Beloved, do not be surprised at the fiery trial when it comes upon you to test you, as though something strange were happening to you. But rejoice insofar as you share Christ’s sufferings, that you may also rejoice and be glad when his glory is revealed.”

The phrase “to suffer” embodies what it truly means to stand up against unpopular opinion. It is hard to stand out, it is hard to be different, and it is hard to do what is right, but it’s what God has called us to do.

Do not be conformed to this world, but be transformed by the renewal of your mind, that by testing you may discern what is the will of God, what is good and acceptable and perfect.”

Romans 12:2

Technology makes it easy to conform, easy to look like everyone else. God is calling us to be transformed and to look like Christ. We are instructed to think about “whatever is honorable, whatever is pure” and to act in a way that is good, acceptable, and even perfect.

Romans 6:10-13 summarizes this call to action perfectly:

For the death he died he died to sin, once for all, but the life he lives he lives to God. So you also must consider yourselves dead to sin and alive to God in Christ Jesus. Let not sin therefore reign in your mortal body, to make you obey its passions. Do not present your members to sin as instruments for unrighteousness, but present yourselves to God as those who have been brought from death to life, and your members to God as instruments for righteousness.

God’s call to action is clear, so how do we apply this to our faith?

The first step is to study His Word. Scripture says to “…receive(d) the word with all eagerness, examining the Scriptures daily…” (Acts 17:12). This allows us to find for ourselves that the things written within the Bible are true and real, and gives us the tools necessary to strengthen our convictions and confidence in Christ.

The next step (and a personal plea to myself as well as to you) is to share the truth of the gospel at every opportunity. Sadie uses technology to her advantage in this situation and so can we. It gives us an advantage like no other development in history and allows us to reach millions of people across the world.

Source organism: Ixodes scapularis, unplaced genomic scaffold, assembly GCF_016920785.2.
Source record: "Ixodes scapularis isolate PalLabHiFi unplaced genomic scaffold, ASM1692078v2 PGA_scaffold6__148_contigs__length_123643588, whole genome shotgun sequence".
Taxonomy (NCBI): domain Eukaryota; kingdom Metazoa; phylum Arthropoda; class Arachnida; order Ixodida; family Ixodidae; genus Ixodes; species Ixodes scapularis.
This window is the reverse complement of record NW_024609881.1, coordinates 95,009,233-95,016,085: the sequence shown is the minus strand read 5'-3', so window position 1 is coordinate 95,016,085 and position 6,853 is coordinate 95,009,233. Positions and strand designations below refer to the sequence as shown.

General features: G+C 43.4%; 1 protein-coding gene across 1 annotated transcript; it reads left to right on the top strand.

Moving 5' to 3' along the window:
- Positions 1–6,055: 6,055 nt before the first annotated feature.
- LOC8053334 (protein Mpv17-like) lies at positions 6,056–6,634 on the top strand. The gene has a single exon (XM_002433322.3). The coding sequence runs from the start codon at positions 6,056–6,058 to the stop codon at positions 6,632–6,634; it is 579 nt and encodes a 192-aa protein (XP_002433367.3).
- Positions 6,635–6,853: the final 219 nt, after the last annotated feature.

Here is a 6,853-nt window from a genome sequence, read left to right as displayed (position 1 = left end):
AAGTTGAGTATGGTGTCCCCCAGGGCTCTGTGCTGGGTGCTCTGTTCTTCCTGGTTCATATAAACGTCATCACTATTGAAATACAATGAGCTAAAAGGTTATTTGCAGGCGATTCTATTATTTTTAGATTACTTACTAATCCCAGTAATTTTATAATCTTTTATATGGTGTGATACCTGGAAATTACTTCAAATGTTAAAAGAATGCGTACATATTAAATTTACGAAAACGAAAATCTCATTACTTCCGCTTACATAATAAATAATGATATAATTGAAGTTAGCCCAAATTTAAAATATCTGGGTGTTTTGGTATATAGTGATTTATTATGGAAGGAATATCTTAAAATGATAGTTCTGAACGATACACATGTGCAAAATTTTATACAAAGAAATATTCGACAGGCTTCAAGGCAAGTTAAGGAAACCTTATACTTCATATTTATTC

It’s easy to hide behind a screen, to scroll through comments we disagree with or see something wrong and stay silent. The real challenge is standing out even when you aren’t seen, and to be Christ-like even when you’re anonymous.

This gives us an opportunity to share the beauty of God’s holiness and justification, to acknowledge the beauty of His creation publicly, and to minister to the hurting and struggling people around us.

Using social media, we can speak up when something isn’t true, say “no” to fellow students who want us to compromise our standards, and help others stand back up again when the world has beat them down. We can promote unity and community by creating posts with #faith, #growing, and #throughHim while fighting for a noble cause.

It’s a difficult world to be in when you’re scared of being mocked for your beliefs. Believing in something is vulnerable, and standing up for it can make you feel exposed; but with God’s strength, anything is possible.

“…And after you have suffered a little while, the God of all grace, who has called you to His eternal glory in Christ, will Himself restore, confirm, strengthen, and establish you.”

1 Peter 5:8-10

We are His children, and that is unique.

That is special.

That is awe-inducing.


Lydia Cannon

Christian, Writer, Coffee Addict

https://millennialmountaingoat.blog/


Supporting Verses

Hebrews 12:28-29
Mark 11:22-23
James 2:1


Don’t forget to check out the Recommendations page for links to other Christian organizations and Bible study tools!